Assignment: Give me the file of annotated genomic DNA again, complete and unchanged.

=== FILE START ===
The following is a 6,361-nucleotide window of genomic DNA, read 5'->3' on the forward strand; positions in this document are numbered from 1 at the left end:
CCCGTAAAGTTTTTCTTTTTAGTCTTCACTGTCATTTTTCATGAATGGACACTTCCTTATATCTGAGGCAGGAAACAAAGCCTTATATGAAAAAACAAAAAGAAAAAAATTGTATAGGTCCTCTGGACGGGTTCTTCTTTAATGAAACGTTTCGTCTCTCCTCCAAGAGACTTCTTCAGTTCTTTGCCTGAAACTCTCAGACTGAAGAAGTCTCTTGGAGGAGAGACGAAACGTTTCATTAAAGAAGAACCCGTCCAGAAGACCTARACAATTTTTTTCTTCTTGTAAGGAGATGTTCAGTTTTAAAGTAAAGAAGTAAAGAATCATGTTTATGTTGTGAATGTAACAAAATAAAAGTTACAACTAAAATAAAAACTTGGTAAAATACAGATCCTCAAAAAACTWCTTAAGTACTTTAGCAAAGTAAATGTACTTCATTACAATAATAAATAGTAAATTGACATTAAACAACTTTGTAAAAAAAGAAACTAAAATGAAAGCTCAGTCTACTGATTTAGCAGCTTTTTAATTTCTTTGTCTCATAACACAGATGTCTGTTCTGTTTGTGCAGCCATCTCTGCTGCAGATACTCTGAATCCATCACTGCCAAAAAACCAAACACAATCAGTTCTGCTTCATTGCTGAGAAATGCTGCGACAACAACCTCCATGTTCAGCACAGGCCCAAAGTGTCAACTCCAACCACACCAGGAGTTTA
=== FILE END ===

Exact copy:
The following is a 6,361-nucleotide window of genomic DNA, read 5'->3' on the forward strand; positions in this document are numbered from 1 at the left end:
CCCGTAAAGTTTTTCTTTTTAGTCTTCACTGTCATTTTTCATGAATGGACACTTCCTTATATCTGAGGCAGGAAACAAAGCCTTATATGAAAAAACAAAAAGAAAAAAATTGTATAGGTCCTCTGGACGGGTTCTTCTTTAATGAAACGTTTCGTCTCTCCTCCAAGAGACTTCTTCAGTTCTTTGCCTGAAACTCTCAGACTGAAGAAGTCTCTTGGAGGAGAGACGAAACGTTTCATTAAAGAAGAACCCGTCCAGAAGACCTARACAATTTTTTTCTTCTTGTAAGGAGATGTTCAGTTTTAAAGTAAAGAAGTAAAGAATCATGTTTATGTTGTGAATGTAACAAAATAAAAGTTACAACTAAAATAAAAACTTGGTAAAATACAGATCCTCAAAAAACTWCTTAAGTACTTTAGCAAAGTAAATGTACTTCATTACAATAATAAATAGTAAATTGACATTAAACAACTTTGTAAAAAAAGAAACTAAAATGAAAGCTCAGTCTACTGATTTAGCAGCTTTTTAATTTCTTTGTCTCATAACACAGATGTCTGTTCTGTTTGTGCAGCCATCTCTGCTGCAGATACTCTGAATCCATCACTGCCAAAAAACCAAACACAATCAGTTCTGCTTCATTGCTGAGAAATGCTGCGACAACAACCTCCATGTTCAGCACAGGCCCAAAGTGTCAACTCCAACCACACCAGGAGTTTA